Skip Counting with Pictures

Check out this awesome idea for practicing skip counting or number sequencing. Put the picture together by putting the sequence in the right order. You can do this with any picture, but the ones we used were from a calendar. Here are the steps (steps 1 and 2 can be done in either order, but this is probably the best):

Step 1: Put numbers on the bottom of your picture. We put them on dot stickers first so we could easily tell which belonged to each set (example – yellow dots all belong to the same set). You could just write them on the bottom with a permanent marker if you wanted to be faster. Just make sure they’re easy to see against your picture.

Step 2: Laminate your picture. This step is sometimes so annoying, but it will definitely help your project will last longer!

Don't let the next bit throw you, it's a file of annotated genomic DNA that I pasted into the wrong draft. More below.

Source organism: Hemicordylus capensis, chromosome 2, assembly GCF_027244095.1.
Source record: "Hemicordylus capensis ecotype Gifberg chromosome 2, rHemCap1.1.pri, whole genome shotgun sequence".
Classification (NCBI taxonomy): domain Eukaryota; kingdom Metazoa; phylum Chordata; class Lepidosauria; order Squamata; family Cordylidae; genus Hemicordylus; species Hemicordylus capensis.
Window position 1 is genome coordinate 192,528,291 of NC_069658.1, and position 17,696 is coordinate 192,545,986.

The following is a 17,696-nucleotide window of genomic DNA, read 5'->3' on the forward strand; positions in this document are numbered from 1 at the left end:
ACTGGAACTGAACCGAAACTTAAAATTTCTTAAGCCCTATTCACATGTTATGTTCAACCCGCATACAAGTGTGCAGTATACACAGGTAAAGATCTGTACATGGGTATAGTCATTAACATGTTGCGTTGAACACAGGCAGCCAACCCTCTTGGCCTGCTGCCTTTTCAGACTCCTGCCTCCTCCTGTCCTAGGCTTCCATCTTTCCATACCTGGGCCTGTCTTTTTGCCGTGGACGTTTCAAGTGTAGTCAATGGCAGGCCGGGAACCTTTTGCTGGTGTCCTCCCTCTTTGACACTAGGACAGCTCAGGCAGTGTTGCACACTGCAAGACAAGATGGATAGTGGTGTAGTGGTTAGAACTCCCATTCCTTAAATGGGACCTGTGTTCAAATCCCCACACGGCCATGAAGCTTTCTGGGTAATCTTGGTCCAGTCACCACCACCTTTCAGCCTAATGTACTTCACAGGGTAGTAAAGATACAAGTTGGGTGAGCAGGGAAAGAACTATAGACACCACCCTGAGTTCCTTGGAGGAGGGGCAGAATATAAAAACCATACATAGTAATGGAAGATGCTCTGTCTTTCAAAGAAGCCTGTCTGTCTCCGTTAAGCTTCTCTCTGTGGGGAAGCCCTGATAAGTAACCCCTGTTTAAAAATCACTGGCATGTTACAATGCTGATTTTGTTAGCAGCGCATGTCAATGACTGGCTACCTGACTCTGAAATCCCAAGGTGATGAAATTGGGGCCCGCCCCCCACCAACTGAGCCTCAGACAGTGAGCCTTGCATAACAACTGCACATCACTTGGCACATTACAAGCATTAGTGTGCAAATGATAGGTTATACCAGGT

Step 3: Cut your picture into strips, making sure there’s only one number on each strip.

Step 4: Enjoy! This makes a good “fast-finisher” activity, since it is still kind of fun. Depending on the size of your finished picture, you can store them in baggies or envelopes. I recommend writing the number of pieces on the outside of your container.

Here are some skip counting ones we made:

Then we got tricky and did a few with fractions. Here’s one of them:

 

Click here to check out some other number sequencing stuff:
Before, Between, After – Numbers Worksheet
Holiday Number Sequences Worksheet

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Summary Graphic Organizer

Welcome back, teachers! How is it the 2019-2020 school year already?! Mind. Blown.

Anyway, here’s your first freebie of the year: a summarizing graphic organizer! This is often referred to as the “somebody wanted but so then” style of summarizing a story. Enjoy!